Next Generation Shepherds competition finalists step up to compete once again
7th April 2021
With the opportunity of winning the title of National Sheep Association (NSA) Next Generation Shepherd of the Year disappointingly halted due to Covid-19 last year NSA along with competition sponsors the Texel Sheep Society are thrilled to announce the contest has resumed this Spring.
Having qualified for the finals of the contest that should have taken place at NSA Sheep Event 2020, twelve skilled young shepherds are now preparing themselves for a series of virtual tasks to get the competition started once again.
The long awaited finals of the competition will see competitors take part in demonstration of skills including ATV handling, health care administration, carcase judging, and shearing.
Competition organiser Helen Roberts comments: “It is encouraging to see the competitors embrace using virtual technology in order that the competition can take place and see how they have overcome the new challenges that this has bought to the competition. I wish all the competitors well with their tasks. I am grateful of the support given by the Texel Sheep Society.”
The Texel Sheep Society has supported the competition both at the NSA Sheep Event, Malvern, and at regional Sheep Events, including NSA Scot Sheep, NSA Sheep Northern Ireland and NSA Welsh Sheep for many years, valuing the opportunity to support the next generation of commercial sheep farmers developing their skills. They will once again offer winning competitors a generous slice of the £2000 prize money.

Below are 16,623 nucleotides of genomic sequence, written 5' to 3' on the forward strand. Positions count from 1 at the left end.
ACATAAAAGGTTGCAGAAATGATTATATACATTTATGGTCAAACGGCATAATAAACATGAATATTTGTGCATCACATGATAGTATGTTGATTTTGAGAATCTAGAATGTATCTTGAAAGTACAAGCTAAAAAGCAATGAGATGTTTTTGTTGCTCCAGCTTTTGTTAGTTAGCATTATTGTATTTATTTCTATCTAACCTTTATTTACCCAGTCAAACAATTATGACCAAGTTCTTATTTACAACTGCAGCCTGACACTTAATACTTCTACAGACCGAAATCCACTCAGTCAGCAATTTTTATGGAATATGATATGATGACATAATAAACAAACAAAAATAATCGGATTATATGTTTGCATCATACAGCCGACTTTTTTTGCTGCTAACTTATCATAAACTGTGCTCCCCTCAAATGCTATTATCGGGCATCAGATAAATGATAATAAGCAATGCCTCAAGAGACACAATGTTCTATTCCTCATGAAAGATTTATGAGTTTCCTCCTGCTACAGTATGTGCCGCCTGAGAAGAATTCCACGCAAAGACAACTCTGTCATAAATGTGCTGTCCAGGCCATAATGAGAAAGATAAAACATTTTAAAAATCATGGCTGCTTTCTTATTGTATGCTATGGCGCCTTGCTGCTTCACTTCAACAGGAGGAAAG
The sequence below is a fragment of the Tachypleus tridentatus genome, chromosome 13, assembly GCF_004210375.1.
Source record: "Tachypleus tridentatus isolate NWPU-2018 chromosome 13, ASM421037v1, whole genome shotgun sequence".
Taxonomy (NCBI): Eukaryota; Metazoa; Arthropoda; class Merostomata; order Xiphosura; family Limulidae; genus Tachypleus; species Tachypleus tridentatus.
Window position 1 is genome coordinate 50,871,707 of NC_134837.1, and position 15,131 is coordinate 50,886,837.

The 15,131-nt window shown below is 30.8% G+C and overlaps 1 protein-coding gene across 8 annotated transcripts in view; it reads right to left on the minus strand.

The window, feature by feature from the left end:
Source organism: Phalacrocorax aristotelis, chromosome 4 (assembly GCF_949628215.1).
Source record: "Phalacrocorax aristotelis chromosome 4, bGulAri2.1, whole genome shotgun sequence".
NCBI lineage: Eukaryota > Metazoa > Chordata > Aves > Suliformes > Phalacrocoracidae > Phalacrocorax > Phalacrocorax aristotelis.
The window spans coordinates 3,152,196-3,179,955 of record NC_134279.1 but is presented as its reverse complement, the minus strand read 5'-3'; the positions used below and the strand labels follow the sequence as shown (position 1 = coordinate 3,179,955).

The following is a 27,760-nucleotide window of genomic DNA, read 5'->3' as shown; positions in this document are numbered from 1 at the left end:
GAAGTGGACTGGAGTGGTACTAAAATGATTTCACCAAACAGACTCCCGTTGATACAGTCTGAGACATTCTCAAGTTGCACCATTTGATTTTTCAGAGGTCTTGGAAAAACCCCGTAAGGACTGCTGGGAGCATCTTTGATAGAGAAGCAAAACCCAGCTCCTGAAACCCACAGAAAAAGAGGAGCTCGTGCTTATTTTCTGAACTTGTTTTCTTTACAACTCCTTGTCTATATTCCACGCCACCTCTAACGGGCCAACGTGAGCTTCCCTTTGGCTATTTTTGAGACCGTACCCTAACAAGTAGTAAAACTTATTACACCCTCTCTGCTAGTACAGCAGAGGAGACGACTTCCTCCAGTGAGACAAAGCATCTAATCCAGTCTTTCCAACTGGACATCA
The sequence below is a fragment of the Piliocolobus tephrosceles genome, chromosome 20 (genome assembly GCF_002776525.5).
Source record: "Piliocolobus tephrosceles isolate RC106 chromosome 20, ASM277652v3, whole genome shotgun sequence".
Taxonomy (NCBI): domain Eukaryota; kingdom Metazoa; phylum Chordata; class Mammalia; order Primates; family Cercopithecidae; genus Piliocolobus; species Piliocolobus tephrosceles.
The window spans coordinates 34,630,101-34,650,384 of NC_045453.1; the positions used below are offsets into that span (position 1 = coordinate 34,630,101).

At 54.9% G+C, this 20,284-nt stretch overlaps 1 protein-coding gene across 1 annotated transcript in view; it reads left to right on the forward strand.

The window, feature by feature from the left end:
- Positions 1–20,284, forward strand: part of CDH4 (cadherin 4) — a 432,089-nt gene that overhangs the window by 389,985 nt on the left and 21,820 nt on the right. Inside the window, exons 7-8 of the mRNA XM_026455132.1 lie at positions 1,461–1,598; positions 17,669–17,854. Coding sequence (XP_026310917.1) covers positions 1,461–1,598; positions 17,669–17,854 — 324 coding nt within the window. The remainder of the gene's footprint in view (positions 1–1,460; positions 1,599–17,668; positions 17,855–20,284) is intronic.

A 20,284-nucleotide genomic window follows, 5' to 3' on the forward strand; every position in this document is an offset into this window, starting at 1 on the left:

Texel Society Chief Executive John Yates says recognising the need to encourage and develop the younger generation and its support of the NSA Next Generation Shepherds competitions was just one of a number of activities the Society undertook in this area.
“There is no doubting that with a changing focus in agricultural support across the UK in future years the sheep industry is facing challenging times.
“Attracting the best and brightest young minds into any organisation is, without doubt, the main ingredient for success. The sheep sector has plenty of enthusiastic young entrants, but they need every opportunity available to them to succeed. This is vital if the UK is to remain a competitive player in the world sheep industry,” he explains.
Competitors have already completed a carcase judging competition with their observations impressing judge AHDB’s Steve Powdrill. Steve says: “Judging carcases by the use of photographs is never easy due to lighting, angles and sizing so it was wonderful to see the ‘have a go’ attitude by all competitors. There has been some high scoring on the classification and some really good descriptions with excellent in depth commentary around conformation and fat. What was really good to see was how some had mentally broken the carcases down, then visually apply and name a market outlet for each carcase.”
The next challenge for finalists will be a demonstration of their ATV handling skills and worm drenching knowledge and technique. The remaining competition elements of shearing and a quiz of their knowledge of the UK sheep sector and practical sheep production are likely to be completed online although hopes still remain that a face to face gathering of competitors will be possible to conclude the climax of the contest later this year.
For further information on the competition visit the NSA Next Generation website at www.nsanextgeneration.org.uk including profiles of all this year’s finalists.